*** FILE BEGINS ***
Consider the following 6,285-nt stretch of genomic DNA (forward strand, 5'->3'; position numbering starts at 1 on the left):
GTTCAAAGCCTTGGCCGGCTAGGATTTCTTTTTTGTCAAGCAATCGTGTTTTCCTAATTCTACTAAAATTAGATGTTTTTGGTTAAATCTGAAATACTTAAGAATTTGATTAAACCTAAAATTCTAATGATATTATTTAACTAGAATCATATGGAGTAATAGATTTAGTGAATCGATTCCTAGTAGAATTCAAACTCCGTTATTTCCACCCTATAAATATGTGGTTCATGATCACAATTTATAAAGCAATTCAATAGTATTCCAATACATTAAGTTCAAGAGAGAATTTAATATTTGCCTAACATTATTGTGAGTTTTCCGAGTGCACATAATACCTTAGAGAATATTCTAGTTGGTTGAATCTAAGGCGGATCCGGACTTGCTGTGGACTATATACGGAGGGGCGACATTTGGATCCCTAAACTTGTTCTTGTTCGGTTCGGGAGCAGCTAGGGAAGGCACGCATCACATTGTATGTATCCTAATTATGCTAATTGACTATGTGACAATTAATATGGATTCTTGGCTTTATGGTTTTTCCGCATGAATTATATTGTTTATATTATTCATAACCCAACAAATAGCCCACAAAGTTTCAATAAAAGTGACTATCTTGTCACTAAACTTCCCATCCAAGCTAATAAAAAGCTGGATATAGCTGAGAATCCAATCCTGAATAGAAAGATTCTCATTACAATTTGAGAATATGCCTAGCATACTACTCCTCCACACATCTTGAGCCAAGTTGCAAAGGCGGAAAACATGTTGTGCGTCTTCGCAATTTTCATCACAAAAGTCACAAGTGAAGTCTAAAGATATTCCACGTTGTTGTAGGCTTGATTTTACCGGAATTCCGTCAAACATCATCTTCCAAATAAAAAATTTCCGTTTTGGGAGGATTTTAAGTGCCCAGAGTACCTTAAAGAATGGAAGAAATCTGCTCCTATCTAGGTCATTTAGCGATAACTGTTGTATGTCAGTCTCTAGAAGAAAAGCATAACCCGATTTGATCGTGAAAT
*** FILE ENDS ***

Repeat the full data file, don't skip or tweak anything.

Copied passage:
Consider the following 6,285-nt stretch of genomic DNA (forward strand, 5'->3'; position numbering starts at 1 on the left):
GTTCAAAGCCTTGGCCGGCTAGGATTTCTTTTTTGTCAAGCAATCGTGTTTTCCTAATTCTACTAAAATTAGATGTTTTTGGTTAAATCTGAAATACTTAAGAATTTGATTAAACCTAAAATTCTAATGATATTATTTAACTAGAATCATATGGAGTAATAGATTTAGTGAATCGATTCCTAGTAGAATTCAAACTCCGTTATTTCCACCCTATAAATATGTGGTTCATGATCACAATTTATAAAGCAATTCAATAGTATTCCAATACATTAAGTTCAAGAGAGAATTTAATATTTGCCTAACATTATTGTGAGTTTTCCGAGTGCACATAATACCTTAGAGAATATTCTAGTTGGTTGAATCTAAGGCGGATCCGGACTTGCTGTGGACTATATACGGAGGGGCGACATTTGGATCCCTAAACTTGTTCTTGTTCGGTTCGGGAGCAGCTAGGGAAGGCACGCATCACATTGTATGTATCCTAATTATGCTAATTGACTATGTGACAATTAATATGGATTCTTGGCTTTATGGTTTTTCCGCATGAATTATATTGTTTATATTATTCATAACCCAACAAATAGCCCACAAAGTTTCAATAAAAGTGACTATCTTGTCACTAAACTTCCCATCCAAGCTAATAAAAAGCTGGATATAGCTGAGAATCCAATCCTGAATAGAAAGATTCTCATTACAATTTGAGAATATGCCTAGCATACTACTCCTCCACACATCTTGAGCCAAGTTGCAAAGGCGGAAAACATGTTGTGCGTCTTCGCAATTTTCATCACAAAAGTCACAAGTGAAGTCTAAAGATATTCCACGTTGTTGTAGGCTTGATTTTACCGGAATTCCGTCAAACATCATCTTCCAAATAAAAAATTTCCGTTTTGGGAGGATTTTAAGTGCCCAGAGTACCTTAAAGAATGGAAGAAATCTGCTCCTATCTAGGTCATTTAGCGATAACTGTTGTATGTCAGTCTCTAGAAGAAAAGCATAACCCGATTTGATCGTGAAAT